As the administration studied possible selective credit controls to slow inflation, the Federal Reserve Board yesterday reported that American consumers expanded their use of credit by $1.37 billion in January, virtually the same as the previous month.
Other reports from the Commerce Department showed a drop in retail sales in February of 0.7 percent, possibly indicating an end to a pattern of increasing consumer spending, and a January rise in sales of new single-family homes that still didn't get sales up to their pace a year earlier.
And a business-sponsored research organization reported that large manufacturing companies increased appropriations for capital investments by 33 percent last year.
The credit report said extended new credit grew to $26.70 billion, the first increase in four months, while repayment of old debts rose to $25.33 billion.
The resulting 1.37 billion credit gap was slightly larger than December's $1.35 billion, the Federal Reserve said.
On an annual basis, the percentage rate of growth during both December and January was 5.3 percent, the slowest pace since early 1975.
Credit expanded by 13 percent during 1979.
As part of its overall review of economic policy, officials say the White House is considering asking the Federal Reserve to impose controls on certain types of credit in hopes of cooling off inflationary borrowing.
Controls on automobile loans and home mortgages have been ruled out, officials say.
However, President Carter is said to be leaning toward seeking certain restrictions on revolving credit -- credit cards issued by banks, retail stores, gasoline companies and check-credit.
Newly extended revolving credit in January totaled $10.48 billion, an increase of $279 million from the previous month.
Revolving credit accounted for nearly 40 percent of all new credit extended in January, the the Federal Reserve said.
The possible controls said to be under consideration include minimum repayments, shortened payment periods and ceilings on overall credit lines.
The Federal Reserve said total credit outstanding in January totaled $309 billion, a rise of 12.2 percent over the previous year.
Repayment of old debts rose by $1 billion to $25.33 billin.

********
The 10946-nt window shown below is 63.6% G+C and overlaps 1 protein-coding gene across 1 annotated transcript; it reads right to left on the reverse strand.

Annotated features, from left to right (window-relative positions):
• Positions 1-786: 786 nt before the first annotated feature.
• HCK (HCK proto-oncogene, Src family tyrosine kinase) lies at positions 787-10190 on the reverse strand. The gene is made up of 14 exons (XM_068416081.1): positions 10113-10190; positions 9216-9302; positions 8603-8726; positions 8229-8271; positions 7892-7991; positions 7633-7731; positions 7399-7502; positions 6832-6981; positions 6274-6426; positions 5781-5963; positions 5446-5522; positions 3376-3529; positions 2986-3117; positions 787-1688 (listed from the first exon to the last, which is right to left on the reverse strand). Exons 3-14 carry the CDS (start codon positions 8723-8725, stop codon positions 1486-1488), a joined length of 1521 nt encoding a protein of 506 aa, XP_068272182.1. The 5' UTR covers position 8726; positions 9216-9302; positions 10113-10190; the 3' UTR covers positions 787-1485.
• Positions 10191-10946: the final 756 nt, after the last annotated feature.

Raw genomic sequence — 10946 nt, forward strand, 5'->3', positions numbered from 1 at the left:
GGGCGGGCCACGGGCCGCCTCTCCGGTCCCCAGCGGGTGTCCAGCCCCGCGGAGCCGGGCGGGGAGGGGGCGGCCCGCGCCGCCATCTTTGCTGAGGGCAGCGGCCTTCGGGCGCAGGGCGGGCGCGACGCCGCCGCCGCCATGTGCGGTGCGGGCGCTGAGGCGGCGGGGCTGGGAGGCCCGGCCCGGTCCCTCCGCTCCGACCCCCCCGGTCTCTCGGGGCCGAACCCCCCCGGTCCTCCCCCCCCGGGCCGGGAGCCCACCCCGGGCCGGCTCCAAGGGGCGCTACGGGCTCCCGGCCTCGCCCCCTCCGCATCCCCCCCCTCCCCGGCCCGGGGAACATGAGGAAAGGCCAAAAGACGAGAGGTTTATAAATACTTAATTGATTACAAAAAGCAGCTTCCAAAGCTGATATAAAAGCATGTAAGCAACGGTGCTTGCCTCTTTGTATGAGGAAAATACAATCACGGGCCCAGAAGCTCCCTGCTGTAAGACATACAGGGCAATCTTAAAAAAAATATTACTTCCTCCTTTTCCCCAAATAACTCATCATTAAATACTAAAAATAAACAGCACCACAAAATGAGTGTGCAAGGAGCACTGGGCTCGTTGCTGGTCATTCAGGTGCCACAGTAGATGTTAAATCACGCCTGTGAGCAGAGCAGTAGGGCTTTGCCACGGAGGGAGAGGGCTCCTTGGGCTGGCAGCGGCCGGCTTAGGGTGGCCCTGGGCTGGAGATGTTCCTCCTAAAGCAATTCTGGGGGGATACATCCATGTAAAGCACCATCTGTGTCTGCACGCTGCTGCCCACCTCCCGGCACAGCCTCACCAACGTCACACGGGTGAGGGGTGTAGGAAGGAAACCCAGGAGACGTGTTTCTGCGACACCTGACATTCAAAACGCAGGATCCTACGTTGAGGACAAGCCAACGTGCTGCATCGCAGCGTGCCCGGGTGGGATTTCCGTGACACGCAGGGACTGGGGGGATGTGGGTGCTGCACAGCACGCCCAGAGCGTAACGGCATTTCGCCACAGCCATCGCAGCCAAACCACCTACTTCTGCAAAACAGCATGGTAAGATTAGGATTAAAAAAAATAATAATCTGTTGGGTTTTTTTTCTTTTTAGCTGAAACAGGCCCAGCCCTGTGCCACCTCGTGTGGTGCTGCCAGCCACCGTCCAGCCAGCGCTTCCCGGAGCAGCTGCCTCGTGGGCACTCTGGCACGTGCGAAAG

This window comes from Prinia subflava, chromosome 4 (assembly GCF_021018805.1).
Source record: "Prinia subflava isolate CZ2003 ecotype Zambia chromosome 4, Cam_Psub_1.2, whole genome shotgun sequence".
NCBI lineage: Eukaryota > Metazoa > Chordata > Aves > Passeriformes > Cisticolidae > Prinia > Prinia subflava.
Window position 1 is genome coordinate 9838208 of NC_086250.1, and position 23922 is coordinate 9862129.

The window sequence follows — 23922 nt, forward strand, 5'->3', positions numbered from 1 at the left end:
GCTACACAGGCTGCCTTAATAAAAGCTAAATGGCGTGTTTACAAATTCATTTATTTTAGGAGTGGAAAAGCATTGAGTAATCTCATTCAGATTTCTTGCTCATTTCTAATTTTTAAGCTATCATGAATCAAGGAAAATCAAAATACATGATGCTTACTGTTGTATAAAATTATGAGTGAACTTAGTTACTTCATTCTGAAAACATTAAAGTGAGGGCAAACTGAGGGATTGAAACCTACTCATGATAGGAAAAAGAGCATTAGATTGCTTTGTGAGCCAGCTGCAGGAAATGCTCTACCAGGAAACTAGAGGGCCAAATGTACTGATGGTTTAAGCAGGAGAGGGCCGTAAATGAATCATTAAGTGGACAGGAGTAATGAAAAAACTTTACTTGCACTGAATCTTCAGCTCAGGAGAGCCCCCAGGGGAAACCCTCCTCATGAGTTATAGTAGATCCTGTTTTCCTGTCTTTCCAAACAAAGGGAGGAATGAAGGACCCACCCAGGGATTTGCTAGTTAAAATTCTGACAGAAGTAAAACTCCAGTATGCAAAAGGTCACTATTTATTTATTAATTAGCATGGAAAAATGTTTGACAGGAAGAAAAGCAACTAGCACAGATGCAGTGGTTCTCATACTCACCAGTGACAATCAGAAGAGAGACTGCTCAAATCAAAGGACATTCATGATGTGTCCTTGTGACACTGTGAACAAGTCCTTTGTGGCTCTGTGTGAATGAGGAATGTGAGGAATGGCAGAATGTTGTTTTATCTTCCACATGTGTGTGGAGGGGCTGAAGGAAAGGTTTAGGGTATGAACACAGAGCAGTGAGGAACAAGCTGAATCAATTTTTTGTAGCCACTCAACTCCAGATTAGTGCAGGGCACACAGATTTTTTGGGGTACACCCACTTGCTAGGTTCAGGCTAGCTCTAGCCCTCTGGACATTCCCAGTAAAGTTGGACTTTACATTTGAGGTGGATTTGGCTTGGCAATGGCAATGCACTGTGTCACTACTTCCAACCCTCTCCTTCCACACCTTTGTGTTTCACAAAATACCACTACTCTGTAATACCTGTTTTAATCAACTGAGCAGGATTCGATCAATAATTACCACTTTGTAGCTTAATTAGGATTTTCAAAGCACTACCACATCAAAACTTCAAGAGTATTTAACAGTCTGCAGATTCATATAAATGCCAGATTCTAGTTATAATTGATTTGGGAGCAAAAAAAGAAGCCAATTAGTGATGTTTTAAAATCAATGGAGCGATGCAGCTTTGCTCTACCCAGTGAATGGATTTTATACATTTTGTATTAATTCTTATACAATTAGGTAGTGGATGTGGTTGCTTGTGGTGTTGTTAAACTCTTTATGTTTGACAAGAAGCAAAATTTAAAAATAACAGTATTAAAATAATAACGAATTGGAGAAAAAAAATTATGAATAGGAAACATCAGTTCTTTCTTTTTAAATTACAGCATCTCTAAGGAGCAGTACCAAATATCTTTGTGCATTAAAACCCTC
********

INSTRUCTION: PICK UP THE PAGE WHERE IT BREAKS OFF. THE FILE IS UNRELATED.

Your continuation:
Meanwhile, the Commerce Department reported that sales at the nation's retail stores, which had surged in the wake of January advertising campaigns, dropped 0.7 percent in February to $79 billion. It was the first decline in four months.
The decline in retail sales raised the possibility that the consumer spending spree, which has kept the economy going since mid-1879, was nearing an end.
Many economists are predicting that the nation's economy will fall into a recession this year.One reason is that consumers took on a considerable amount of debt and drastically reduced savings last year, leaving them with fewer sources of funds in 1980.
The report showed that sales at durable-goods stores fell 1.1 percent from January's $27 billion to $26.7 billion in February.
Sales at hardware stores fell from $4.4 billion in January to $4.2 billion in February. At auto dealerships sales were down from $15.31 billion in January to $15.29 billion in February. And sales at home furnishings stores were off from $3.8 billion to $3.7 billion.
Sales at stores specializing in non-durable goods fell 0.5 percent to $52.2 billion in February, the report showed.
Sales were down in department, food apparel and drug stores and in restaurants but up at gasoline service stations, the data indicated.
In another report, the Commerce Department said that the sales of new single-family homes rose slightly in January to an annual rate of 594,000 units but remained nearly 22 percent behind the pace of sales a year earlier.
Sales have been weak since October, when the Federal Reserve began moving to fight inflation by tightening credit. And the Federal Reserve moved again Feb. 15 to tighten credit still further.
Another report released yesterday, meanwhile, estimated the nation's 1,000 largest manufacturing companies increased their appropriations for capital investments by 33 percent in 1979, including an 8.5 percent rise in the final quarter.
The companies responding to a Conference Board survey said, however, they expect appropriations to drop 8 percent in 1980 despite a projected increase in spending of 12 percent.
The automotive industry led the way with a 162 percent increase in appropriations during the three-month period, while increases of more than 20 percent were registered by four industries: stone, clay and glass; steel; electrical machinery, and fabricated metals.